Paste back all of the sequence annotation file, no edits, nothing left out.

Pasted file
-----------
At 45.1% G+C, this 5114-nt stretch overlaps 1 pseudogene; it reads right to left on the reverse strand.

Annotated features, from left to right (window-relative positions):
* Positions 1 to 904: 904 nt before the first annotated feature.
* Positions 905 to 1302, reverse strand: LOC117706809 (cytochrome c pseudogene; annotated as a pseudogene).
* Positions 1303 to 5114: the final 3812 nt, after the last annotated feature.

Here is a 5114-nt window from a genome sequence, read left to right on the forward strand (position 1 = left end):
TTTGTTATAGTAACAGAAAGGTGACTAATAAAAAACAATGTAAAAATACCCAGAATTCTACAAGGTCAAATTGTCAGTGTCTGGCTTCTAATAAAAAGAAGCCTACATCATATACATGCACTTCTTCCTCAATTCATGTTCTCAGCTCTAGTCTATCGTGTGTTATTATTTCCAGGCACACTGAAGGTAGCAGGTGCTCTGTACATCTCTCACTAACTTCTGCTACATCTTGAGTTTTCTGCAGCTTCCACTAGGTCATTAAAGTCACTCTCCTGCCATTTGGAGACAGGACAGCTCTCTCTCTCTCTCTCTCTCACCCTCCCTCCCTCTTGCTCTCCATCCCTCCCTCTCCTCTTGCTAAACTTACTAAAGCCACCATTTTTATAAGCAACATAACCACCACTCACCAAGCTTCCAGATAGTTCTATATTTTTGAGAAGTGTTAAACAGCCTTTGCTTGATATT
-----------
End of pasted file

At 45.1% G+C, this 5114-nt stretch overlaps 1 pseudogene; it reads right to left on the reverse strand.

Annotated features, from left to right (window-relative positions):
* Positions 1 to 904: 904 nt before the first annotated feature.
* Positions 905 to 1302, reverse strand: LOC117706809 (cytochrome c pseudogene; annotated as a pseudogene).
* Positions 1303 to 5114: the final 3812 nt, after the last annotated feature.

Here is a 5114-nt window from a genome sequence, read left to right on the forward strand (position 1 = left end):
TTTGTTATAGTAACAGAAAGGTGACTAATAAAAAACAATGTAAAAATACCCAGAATTCTACAAGGTCAAATTGTCAGTGTCTGGCTTCTAATAAAAAGAAGCCTACATCATATACATGCACTTCTTCCTCAATTCATGTTCTCAGCTCTAGTCTATCGTGTGTTATTATTTCCAGGCACACTGAAGGTAGCAGGTGCTCTGTACATCTCTCACTAACTTCTGCTACATCTTGAGTTTTCTGCAGCTTCCACTAGGTCATTAAAGTCACTCTCCTGCCATTTGGAGACAGGACAGCTCTCTCTCTCTCTCTCTCTCACCCTCCCTCCCTCTTGCTCTCCATCCCTCCCTCTCCTCTTGCTAAACTTACTAAAGCCACCATTTTTATAAGCAACATAACCACCACTCACCAAGCTTCCAGATAGTTCTATATTTTTGAGAAGTGTTAAACAGCCTTTGCTTGATATT